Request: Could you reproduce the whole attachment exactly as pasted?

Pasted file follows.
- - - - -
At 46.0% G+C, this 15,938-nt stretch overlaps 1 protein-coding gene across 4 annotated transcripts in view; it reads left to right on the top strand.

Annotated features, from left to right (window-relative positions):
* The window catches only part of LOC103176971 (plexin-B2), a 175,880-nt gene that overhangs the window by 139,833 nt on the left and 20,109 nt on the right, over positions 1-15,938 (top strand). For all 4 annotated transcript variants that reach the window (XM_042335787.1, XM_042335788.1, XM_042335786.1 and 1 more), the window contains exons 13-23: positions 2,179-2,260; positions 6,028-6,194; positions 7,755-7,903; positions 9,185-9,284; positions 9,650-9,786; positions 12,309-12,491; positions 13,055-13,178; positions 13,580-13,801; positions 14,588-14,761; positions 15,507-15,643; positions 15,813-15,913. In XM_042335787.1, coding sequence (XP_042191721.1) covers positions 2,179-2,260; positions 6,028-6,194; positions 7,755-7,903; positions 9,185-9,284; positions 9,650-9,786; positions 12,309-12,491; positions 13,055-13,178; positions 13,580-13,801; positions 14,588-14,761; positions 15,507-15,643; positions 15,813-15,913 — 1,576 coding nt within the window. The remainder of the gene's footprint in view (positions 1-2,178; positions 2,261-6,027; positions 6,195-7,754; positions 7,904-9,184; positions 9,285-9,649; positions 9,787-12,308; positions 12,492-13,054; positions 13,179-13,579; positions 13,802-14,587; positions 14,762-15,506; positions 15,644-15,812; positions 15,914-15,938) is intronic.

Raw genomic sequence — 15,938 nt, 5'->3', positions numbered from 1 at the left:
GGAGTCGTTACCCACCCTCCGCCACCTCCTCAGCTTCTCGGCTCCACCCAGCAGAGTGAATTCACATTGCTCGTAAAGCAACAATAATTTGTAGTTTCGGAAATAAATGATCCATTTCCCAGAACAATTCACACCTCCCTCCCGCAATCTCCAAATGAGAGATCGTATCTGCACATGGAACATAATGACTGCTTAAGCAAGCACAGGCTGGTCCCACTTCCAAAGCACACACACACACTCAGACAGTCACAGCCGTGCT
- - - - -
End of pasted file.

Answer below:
At 46.0% G+C, this 15,938-nt stretch overlaps 1 protein-coding gene across 4 annotated transcripts in view; it reads left to right on the top strand.

Annotated features, from left to right (window-relative positions):
* The window catches only part of LOC103176971 (plexin-B2), a 175,880-nt gene that overhangs the window by 139,833 nt on the left and 20,109 nt on the right, over positions 1-15,938 (top strand). For all 4 annotated transcript variants that reach the window (XM_042335787.1, XM_042335788.1, XM_042335786.1 and 1 more), the window contains exons 13-23: positions 2,179-2,260; positions 6,028-6,194; positions 7,755-7,903; positions 9,185-9,284; positions 9,650-9,786; positions 12,309-12,491; positions 13,055-13,178; positions 13,580-13,801; positions 14,588-14,761; positions 15,507-15,643; positions 15,813-15,913. In XM_042335787.1, coding sequence (XP_042191721.1) covers positions 2,179-2,260; positions 6,028-6,194; positions 7,755-7,903; positions 9,185-9,284; positions 9,650-9,786; positions 12,309-12,491; positions 13,055-13,178; positions 13,580-13,801; positions 14,588-14,761; positions 15,507-15,643; positions 15,813-15,913 — 1,576 coding nt within the window. The remainder of the gene's footprint in view (positions 1-2,178; positions 2,261-6,027; positions 6,195-7,754; positions 7,904-9,184; positions 9,285-9,649; positions 9,787-12,308; positions 12,492-13,054; positions 13,179-13,579; positions 13,802-14,587; positions 14,762-15,506; positions 15,644-15,812; positions 15,914-15,938) is intronic.

Raw genomic sequence — 15,938 nt, 5'->3', positions numbered from 1 at the left:
GGAGTCGTTACCCACCCTCCGCCACCTCCTCAGCTTCTCGGCTCCACCCAGCAGAGTGAATTCACATTGCTCGTAAAGCAACAATAATTTGTAGTTTCGGAAATAAATGATCCATTTCCCAGAACAATTCACACCTCCCTCCCGCAATCTCCAAATGAGAGATCGTATCTGCACATGGAACATAATGACTGCTTAAGCAAGCACAGGCTGGTCCCACTTCCAAAGCACACACACACACTCAGACAGTCACAGCCGTGCT